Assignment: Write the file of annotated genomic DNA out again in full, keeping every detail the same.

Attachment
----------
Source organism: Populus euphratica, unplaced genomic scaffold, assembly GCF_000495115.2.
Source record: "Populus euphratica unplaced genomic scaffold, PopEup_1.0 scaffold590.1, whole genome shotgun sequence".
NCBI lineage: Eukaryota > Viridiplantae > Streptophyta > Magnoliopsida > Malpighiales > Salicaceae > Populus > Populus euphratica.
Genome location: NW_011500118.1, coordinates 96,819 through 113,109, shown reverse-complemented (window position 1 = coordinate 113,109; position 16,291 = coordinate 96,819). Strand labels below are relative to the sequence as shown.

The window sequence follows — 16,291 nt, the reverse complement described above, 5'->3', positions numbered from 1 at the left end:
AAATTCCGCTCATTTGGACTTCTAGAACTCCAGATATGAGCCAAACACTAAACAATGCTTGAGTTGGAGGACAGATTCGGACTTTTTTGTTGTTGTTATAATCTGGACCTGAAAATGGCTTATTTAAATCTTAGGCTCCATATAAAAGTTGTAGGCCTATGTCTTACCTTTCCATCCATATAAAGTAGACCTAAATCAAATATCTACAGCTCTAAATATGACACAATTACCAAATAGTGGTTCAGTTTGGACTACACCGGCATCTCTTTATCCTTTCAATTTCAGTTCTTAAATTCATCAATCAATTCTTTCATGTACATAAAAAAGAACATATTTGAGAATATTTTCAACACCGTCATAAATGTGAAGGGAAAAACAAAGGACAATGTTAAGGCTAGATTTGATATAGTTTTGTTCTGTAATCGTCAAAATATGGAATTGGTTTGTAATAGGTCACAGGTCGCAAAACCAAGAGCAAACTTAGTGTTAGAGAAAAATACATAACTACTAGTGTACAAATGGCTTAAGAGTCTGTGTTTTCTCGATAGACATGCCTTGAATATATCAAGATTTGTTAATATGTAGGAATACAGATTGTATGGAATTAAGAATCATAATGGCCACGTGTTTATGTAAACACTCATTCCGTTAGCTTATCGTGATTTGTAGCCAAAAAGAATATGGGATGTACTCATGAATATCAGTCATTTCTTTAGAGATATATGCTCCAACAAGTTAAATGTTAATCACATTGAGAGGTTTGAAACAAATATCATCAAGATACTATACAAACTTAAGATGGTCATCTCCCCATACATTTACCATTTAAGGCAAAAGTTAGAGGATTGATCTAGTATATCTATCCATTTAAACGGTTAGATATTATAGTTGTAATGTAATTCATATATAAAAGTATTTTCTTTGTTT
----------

Source organism: Populus euphratica, unplaced genomic scaffold, assembly GCF_000495115.2.
Source record: "Populus euphratica unplaced genomic scaffold, PopEup_1.0 scaffold590.1, whole genome shotgun sequence".
NCBI lineage: Eukaryota > Viridiplantae > Streptophyta > Magnoliopsida > Malpighiales > Salicaceae > Populus > Populus euphratica.
Genome location: NW_011500118.1, coordinates 96,819 through 113,109, shown reverse-complemented (window position 1 = coordinate 113,109; position 16,291 = coordinate 96,819). Strand labels below are relative to the sequence as shown.

The window sequence follows — 16,291 nt, the reverse complement described above, 5'->3', positions numbered from 1 at the left end:
AAATTCCGCTCATTTGGACTTCTAGAACTCCAGATATGAGCCAAACACTAAACAATGCTTGAGTTGGAGGACAGATTCGGACTTTTTTGTTGTTGTTATAATCTGGACCTGAAAATGGCTTATTTAAATCTTAGGCTCCATATAAAAGTTGTAGGCCTATGTCTTACCTTTCCATCCATATAAAGTAGACCTAAATCAAATATCTACAGCTCTAAATATGACACAATTACCAAATAGTGGTTCAGTTTGGACTACACCGGCATCTCTTTATCCTTTCAATTTCAGTTCTTAAATTCATCAATCAATTCTTTCATGTACATAAAAAAGAACATATTTGAGAATATTTTCAACACCGTCATAAATGTGAAGGGAAAAACAAAGGACAATGTTAAGGCTAGATTTGATATAGTTTTGTTCTGTAATCGTCAAAATATGGAATTGGTTTGTAATAGGTCACAGGTCGCAAAACCAAGAGCAAACTTAGTGTTAGAGAAAAATACATAACTACTAGTGTACAAATGGCTTAAGAGTCTGTGTTTTCTCGATAGACATGCCTTGAATATATCAAGATTTGTTAATATGTAGGAATACAGATTGTATGGAATTAAGAATCATAATGGCCACGTGTTTATGTAAACACTCATTCCGTTAGCTTATCGTGATTTGTAGCCAAAAAGAATATGGGATGTACTCATGAATATCAGTCATTTCTTTAGAGATATATGCTCCAACAAGTTAAATGTTAATCACATTGAGAGGTTTGAAACAAATATCATCAAGATACTATACAAACTTAAGATGGTCATCTCCCCATACATTTACCATTTAAGGCAAAAGTTAGAGGATTGATCTAGTATATCTATCCATTTAAACGGTTAGATATTATAGTTGTAATGTAATTCATATATAAAAGTATTTTCTTTGTTT